We held our breath for a few seconds, Doug and I, with Moose trembling between us. When it seemed the deed was done, Doug reached to clap me on the back and sent Moose to the kill.

Or the almost kill. Doug got out "Congrat-" when the pig leapt to his cloven feet. He faced us, shaking off the shot as he turned to face the growling terrier barreling toward him. And then he ran.

Down the hill he came, with Moose hot behind him until he cornered the boar between a large tree and some fencing. Twice the hog wheeled to escape, returning to the bay only when cut off by the dog. Twice I fired--badly--trying not to hit the challenging dog as he parried back and forth with the by now angry boar.

But Moose knows his job, and this was it, the fencing maneuvers it takes to keep a wounded boar in front of the gun. We finally finished the boar off, five minutes after that first "fatal" shot, and let Moose work out his frustrations as he growled and pulled at a hairy boar ear. "We don't lose many with him around," Doug said to me. I nodded in agreement, thankful for the little gun dog with a heart as big as his quarry.

For more information on Camp 5 Outfitters, contact Doug Roth (and Moose!) at 805-238-3634; www.camp5outfitters.com.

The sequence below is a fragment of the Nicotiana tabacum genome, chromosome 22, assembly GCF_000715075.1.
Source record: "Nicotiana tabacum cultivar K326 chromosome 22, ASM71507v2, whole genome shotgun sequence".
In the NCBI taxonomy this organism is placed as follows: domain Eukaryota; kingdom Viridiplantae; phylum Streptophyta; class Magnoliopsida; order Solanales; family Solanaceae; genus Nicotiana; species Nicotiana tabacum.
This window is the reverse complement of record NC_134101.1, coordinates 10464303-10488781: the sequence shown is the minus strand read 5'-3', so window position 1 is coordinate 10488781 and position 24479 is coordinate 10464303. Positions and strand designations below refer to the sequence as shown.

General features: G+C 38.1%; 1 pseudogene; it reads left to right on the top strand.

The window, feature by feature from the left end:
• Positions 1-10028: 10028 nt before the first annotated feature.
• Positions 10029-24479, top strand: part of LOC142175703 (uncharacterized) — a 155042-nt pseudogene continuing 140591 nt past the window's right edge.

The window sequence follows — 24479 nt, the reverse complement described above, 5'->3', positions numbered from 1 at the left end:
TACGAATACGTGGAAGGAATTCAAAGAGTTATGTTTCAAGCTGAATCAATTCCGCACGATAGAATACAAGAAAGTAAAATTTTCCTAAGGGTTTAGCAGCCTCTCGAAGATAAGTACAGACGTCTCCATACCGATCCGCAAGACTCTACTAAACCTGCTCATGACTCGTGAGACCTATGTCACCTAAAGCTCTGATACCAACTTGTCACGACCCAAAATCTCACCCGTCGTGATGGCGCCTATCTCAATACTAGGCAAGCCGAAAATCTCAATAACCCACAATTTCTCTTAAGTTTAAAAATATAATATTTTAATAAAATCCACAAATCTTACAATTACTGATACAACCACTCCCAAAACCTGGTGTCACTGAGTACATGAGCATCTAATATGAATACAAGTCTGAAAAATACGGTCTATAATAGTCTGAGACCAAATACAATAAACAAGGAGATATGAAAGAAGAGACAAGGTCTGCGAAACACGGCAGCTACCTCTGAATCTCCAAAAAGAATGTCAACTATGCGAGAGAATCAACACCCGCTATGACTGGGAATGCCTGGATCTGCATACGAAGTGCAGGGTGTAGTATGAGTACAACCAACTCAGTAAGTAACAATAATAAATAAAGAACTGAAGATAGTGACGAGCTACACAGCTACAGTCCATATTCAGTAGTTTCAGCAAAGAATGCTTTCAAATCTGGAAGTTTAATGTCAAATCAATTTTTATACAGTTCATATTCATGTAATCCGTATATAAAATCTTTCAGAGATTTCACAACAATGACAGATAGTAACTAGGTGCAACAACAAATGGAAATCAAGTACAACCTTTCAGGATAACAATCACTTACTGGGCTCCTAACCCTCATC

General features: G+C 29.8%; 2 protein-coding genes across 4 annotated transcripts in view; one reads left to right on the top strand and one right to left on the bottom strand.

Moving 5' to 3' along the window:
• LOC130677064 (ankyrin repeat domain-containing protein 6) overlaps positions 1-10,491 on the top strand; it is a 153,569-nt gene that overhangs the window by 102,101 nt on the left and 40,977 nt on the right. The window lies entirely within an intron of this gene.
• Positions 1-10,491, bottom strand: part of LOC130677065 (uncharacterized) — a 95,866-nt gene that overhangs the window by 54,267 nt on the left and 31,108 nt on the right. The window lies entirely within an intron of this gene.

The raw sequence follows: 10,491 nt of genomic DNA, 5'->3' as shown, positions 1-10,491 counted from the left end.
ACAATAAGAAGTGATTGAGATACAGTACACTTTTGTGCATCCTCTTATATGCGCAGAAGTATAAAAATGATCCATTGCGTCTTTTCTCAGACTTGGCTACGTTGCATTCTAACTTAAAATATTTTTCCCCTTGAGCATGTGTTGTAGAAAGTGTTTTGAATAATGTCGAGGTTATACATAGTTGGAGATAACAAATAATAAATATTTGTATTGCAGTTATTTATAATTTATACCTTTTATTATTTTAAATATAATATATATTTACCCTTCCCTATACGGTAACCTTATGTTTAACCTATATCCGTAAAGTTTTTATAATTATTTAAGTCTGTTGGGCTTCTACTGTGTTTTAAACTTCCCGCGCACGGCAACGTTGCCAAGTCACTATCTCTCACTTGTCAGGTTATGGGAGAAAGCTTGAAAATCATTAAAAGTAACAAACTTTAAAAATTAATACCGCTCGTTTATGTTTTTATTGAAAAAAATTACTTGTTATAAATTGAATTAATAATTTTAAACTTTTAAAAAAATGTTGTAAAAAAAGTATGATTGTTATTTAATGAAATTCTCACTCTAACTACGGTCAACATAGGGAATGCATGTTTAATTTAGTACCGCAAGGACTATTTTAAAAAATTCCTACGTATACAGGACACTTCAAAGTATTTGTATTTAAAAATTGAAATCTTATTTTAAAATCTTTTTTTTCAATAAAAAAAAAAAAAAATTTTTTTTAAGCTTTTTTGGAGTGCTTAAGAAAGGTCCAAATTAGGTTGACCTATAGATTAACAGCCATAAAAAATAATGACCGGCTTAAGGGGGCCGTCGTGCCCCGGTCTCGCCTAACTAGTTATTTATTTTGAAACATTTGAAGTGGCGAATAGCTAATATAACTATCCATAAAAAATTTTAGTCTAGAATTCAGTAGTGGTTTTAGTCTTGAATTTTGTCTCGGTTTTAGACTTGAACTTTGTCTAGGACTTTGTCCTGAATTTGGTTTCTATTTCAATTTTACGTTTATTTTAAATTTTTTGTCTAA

If You Want To Go'¦
Doug's Camp 5 Outfitters is nestled in the hills of Central California. You can stay in the nearby town of Paso Robles, or full accommodations are available in the comfortably appointed hilltop lodge. You can bring your own food and cook in the kitchen or in the massive outdoor fire pit grill, or Doug can stock the kitchen for you.

While Camp 5's hog hunts are only a couple days long (Doug also offers some limited deer hunting, as well as turkey hunting in the spring for Rios), you should plan on spending a couple extra days in the area. This is part of California's stupendous Central Coast wine region, and well worth the tasting and touring of the dozens and dozens of local vineyards.

Nearby Paso Robles offers accommodations, good shopping and several fun restaurants, as does the college town of San Luis Obispo (where you'll likely fly in), a bit farther south. Even if vino isn't your thing, the scenery is beautiful enough to justify a pleasant day's drive sightseeing.